Wednesday, November 30, 2011
Except, there wasn't even a Plan B to begin with?
That happened to me just today.
I won't bore you with the details, but I had it in my head - and written down in ink in my calendar, so I knew it was going to happen - exactly what I was going to be doing today and tomorrow.
I had made a most excellent start - up before dawn, my car full of gas, my bags packed and in the car, I got to my first meeting and was anticipating another before I hit the highway - and then came the phone call that changed everything.
It wasn't the end of the world, but it was the end of my carefully made plans.
I promptly made a few calls to the folks who were expecting me, experienced some momentary disappointment because I wasn't going to be able to see them as planned, and then went on with the rest of my day.
I've already filled up the empty spaces in my calendar for tomorrow - God knows, there's never a want of things that need to be done - but I found that, in this time, the time I had planned to be traveling and listening in my car to a book I've been reading on my Kindle, I was suddenly "itchy". Restless.
I tried reading my book. I couldn't concentrate. I tried listening, as I had planned, not in the car but in my comfortable, favorite chair. I found myself noticing something that was ajar or amiss in the house and my mind wandered.
"Monkey mind". That's what the Buddhists call it. It's what I had.
Most often, I experience "Monkey Mind" when I'm trying to meditate. If I try meditating when I'm anxious or worried or Very Busy, I have to use three techniques I was taught years ago in order to prepare for the actual meditation.
The first is "Sit. Stay.", wherein you treat your mind as you would a puppy. Very calmly and evenly but very firmly, you give your mind commands to be quiet and still. "Quiet," you say. Out loud, if you need to. "Be still," you say, or "Easy now". It takes a bit of work, but within 10 minutes, I can actually notice a difference.
The second is to help you to focus by getting physical with the exercise "Push Mountain, Lift Sky". It's simple enough. You stand still for a few minutes, taking deep breaths. When you're ready, you inhale as you raise your arms and exhale as you push off that mountain of worry and anxiety that is burdening you. Still breathing, you bring your arms together over your head and visually lift yourself toward and become one with the sky of tranquility.
Stop snickering. This isn't "new age crap". It really works if you give it half a chance. The act of imagining what you are doing - pushing the mountain and lifting the sky - actually helps you to focus, which helps to train "Monkey Mind" and keep it from jumping around.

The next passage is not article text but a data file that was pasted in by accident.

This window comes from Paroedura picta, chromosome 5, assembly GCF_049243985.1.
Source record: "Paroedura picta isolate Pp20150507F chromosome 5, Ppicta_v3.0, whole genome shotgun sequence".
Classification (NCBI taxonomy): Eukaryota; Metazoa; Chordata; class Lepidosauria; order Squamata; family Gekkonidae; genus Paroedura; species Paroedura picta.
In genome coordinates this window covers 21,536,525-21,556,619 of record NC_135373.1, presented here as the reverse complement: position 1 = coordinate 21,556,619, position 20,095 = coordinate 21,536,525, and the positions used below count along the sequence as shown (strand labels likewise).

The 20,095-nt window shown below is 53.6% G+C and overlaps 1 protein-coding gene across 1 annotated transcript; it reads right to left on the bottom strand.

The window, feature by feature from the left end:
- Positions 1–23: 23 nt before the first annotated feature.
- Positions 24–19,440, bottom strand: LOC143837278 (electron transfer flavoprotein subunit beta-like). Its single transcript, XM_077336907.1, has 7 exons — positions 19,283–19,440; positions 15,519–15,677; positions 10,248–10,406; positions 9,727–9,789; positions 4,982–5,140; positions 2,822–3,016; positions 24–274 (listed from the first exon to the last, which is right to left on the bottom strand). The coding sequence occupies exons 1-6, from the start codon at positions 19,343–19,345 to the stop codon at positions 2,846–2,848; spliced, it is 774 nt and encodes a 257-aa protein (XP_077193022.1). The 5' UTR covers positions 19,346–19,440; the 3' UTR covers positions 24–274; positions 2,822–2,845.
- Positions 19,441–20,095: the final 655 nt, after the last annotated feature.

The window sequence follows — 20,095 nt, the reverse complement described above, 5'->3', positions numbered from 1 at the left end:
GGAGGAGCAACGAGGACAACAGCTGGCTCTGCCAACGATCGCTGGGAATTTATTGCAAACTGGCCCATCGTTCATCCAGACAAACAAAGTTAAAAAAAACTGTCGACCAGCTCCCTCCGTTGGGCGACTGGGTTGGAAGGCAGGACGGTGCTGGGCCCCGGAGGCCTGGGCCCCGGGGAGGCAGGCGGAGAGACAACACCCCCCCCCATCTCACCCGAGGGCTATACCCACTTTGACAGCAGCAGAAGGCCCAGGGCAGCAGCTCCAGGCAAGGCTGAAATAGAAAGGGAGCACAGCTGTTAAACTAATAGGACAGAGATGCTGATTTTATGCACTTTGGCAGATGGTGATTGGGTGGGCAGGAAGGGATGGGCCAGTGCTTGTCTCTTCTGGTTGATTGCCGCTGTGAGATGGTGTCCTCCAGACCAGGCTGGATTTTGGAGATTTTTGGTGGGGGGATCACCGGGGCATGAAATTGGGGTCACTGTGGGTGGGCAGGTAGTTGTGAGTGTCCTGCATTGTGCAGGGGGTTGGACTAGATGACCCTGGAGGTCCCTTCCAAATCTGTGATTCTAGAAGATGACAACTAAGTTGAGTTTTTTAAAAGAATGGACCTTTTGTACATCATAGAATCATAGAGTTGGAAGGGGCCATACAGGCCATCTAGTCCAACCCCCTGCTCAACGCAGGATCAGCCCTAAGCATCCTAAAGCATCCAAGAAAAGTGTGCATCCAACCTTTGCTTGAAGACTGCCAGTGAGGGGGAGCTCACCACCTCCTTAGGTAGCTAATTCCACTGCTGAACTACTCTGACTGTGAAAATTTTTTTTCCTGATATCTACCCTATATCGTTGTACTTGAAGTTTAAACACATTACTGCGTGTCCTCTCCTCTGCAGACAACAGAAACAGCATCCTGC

Finally, in standing or sitting meditation, I use "The First Prayer". It's a deceptively simple exercise, based on the first prayer uttered in The Garden. If prayer is a response to God, then, the first spoken prayer was when God asked Adam, "Where are you?" And Adam responded, "Here I am."
So, I breath in and say to myself, "Here." I exhale and say to myself, "I am."
After a few minutes of this, my "Monkey Mind" may not be completely gone, but I'm in much better shape to meditate and pray than I was before I began.
It takes lots of practice and I've gotten much better over the years. Not perfect. Better.
It occurred to me just now, as I was doing meditation, that this is really the work of Advent.
These three pre-meditation practices contain the essence of the spirituality of the Season of Preparation for the Nativity.
The first is about intention. The second is about focus. The third is about openness.
As I looked at my calendar, which is rapidly filling up with holiday obligations and celebrations which I try to stuff in around my normally scheduled life, I laughed and thought, "Well, nature may abhor a vacuum, but my schedule really hates it, too."
If I'm going to make it through the next couple of weeks and have any shred of spirituality for Christmas, I'm going to have to be very intentional and focused so I can stay open to the possibility and joy of The Feast of the Nativity.
It's hard work. A labor of Love. Divine Love. Incarnate Love.
Making all my good intentions and nice words flesh. Real. Human.
Intention. Focus. Openness.
Well, that's my work of Advent spirituality. Hope it helps you.
And, here I thought I knew what I was going to be doing for the next few days.
Turns out, no matter what I'm going to be doing, I'm going to have to do these three things first, or I'll never get anything done around here.